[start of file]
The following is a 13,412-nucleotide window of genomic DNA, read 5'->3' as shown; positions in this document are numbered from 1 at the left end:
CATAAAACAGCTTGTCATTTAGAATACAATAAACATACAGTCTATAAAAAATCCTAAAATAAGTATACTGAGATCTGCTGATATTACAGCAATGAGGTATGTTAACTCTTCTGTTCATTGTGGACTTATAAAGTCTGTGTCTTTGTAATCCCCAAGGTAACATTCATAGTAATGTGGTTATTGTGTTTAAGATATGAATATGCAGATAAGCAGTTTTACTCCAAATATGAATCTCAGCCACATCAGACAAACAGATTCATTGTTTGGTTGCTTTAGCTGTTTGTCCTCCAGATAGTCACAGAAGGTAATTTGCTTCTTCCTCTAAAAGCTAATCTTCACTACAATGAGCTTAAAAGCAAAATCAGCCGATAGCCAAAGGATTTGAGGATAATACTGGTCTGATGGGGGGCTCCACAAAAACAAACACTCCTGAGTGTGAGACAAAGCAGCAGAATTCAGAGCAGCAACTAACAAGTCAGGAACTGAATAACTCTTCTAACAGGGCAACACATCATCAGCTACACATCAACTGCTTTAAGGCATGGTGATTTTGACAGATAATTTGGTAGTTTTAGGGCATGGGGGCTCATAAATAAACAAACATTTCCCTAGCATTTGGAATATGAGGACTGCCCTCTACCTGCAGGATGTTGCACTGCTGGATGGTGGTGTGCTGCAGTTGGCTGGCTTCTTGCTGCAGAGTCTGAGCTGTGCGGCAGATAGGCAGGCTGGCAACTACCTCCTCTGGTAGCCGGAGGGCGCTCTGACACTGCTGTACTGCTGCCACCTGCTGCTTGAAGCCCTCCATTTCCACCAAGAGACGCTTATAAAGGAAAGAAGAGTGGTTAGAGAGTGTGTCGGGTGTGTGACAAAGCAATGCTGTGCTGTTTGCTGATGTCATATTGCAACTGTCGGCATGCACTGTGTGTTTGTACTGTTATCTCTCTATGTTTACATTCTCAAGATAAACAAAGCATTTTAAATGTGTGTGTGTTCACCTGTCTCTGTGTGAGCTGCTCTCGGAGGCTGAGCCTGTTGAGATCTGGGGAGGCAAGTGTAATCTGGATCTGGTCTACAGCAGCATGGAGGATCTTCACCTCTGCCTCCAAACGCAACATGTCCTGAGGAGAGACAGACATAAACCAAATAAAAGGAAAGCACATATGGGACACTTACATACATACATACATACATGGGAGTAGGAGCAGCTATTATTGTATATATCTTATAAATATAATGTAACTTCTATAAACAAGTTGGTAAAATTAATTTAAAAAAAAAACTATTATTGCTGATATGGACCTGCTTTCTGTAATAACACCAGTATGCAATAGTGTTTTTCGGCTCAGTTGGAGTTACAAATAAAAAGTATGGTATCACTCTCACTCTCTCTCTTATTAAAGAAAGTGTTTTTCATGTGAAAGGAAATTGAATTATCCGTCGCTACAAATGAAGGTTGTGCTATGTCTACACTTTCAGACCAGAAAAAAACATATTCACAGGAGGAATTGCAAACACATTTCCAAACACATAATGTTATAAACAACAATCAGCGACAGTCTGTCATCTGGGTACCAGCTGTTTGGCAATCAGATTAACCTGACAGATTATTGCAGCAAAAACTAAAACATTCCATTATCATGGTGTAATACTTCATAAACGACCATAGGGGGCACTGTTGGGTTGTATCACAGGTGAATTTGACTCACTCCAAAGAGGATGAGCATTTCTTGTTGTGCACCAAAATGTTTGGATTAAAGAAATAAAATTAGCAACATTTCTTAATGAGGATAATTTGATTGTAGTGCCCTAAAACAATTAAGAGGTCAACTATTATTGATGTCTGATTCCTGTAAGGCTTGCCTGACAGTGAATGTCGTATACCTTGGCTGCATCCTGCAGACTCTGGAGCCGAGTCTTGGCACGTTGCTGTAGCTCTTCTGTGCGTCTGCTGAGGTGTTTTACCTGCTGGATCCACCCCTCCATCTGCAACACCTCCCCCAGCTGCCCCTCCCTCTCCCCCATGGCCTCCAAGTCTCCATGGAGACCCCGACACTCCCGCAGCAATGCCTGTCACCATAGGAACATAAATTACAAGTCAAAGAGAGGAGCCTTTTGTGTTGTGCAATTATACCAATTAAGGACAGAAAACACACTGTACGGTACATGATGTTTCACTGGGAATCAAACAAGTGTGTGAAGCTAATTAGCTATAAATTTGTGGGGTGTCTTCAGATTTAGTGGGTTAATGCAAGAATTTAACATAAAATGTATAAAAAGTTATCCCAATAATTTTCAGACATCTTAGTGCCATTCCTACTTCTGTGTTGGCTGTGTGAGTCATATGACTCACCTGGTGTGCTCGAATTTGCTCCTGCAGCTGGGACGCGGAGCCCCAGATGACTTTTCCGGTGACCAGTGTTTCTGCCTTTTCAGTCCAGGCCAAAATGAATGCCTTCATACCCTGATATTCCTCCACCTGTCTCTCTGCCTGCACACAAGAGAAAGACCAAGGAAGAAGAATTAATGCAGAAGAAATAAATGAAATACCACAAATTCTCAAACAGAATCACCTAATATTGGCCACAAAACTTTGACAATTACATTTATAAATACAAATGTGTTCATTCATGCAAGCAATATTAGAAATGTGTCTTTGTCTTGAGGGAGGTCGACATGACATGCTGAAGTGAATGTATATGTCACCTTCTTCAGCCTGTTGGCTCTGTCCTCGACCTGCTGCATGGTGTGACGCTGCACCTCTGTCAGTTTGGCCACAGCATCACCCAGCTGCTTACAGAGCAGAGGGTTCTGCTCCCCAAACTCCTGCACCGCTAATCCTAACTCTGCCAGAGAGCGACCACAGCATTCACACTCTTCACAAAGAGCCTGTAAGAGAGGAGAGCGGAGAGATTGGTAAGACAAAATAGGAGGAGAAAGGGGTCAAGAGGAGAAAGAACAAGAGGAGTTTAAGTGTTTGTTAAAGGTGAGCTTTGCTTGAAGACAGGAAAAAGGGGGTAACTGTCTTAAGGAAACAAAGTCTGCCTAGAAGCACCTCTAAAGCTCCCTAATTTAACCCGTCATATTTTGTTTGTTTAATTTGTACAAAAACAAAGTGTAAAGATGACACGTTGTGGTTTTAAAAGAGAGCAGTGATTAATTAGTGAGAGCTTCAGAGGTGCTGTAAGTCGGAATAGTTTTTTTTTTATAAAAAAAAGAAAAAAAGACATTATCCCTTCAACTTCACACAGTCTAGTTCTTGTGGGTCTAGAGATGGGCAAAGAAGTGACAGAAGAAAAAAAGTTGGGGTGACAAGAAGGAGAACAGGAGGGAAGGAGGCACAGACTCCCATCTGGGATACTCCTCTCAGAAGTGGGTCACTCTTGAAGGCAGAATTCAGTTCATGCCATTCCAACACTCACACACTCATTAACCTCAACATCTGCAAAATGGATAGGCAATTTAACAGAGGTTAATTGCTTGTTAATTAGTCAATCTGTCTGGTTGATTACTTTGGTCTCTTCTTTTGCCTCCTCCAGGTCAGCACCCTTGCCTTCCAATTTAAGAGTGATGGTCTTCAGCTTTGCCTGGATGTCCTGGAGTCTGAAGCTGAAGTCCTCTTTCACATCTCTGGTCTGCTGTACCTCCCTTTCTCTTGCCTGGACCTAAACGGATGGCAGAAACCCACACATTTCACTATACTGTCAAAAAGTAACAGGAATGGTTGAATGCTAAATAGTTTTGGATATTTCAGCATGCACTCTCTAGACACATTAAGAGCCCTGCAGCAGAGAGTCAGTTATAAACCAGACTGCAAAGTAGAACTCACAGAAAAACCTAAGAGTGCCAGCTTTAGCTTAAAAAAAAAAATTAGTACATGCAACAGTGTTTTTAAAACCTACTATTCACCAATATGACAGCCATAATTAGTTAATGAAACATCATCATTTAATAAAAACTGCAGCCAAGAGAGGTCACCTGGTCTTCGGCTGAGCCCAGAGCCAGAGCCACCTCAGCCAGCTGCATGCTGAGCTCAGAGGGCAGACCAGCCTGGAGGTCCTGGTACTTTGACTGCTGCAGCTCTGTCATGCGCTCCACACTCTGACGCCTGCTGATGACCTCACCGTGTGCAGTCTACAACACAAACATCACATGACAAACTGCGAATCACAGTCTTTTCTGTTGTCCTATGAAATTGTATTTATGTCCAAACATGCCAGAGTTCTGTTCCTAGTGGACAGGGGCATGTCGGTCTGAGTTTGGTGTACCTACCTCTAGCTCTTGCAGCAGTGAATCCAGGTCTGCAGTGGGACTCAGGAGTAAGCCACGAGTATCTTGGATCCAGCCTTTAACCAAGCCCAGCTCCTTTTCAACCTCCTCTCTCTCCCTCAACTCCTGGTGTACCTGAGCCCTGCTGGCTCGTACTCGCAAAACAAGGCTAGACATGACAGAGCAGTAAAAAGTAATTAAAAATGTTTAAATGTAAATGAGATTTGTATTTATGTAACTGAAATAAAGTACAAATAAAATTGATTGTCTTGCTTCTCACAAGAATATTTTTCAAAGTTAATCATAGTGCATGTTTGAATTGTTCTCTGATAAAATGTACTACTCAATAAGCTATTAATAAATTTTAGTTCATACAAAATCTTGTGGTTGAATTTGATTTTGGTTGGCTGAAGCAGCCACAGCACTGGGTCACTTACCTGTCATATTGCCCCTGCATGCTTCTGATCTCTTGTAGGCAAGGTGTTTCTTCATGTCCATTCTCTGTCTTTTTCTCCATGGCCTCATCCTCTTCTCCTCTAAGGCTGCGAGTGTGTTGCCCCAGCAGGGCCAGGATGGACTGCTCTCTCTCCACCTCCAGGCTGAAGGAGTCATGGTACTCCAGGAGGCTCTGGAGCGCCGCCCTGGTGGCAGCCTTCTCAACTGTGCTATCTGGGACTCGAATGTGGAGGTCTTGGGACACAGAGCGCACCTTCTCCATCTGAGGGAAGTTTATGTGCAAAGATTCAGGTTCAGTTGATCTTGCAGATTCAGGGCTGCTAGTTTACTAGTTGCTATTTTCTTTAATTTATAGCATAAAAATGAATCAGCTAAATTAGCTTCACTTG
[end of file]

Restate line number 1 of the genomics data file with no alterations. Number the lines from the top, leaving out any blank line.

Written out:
The following is a 13,412-nucleotide window of genomic DNA, read 5'->3' as shown; positions in this document are numbered from 1 at the left end: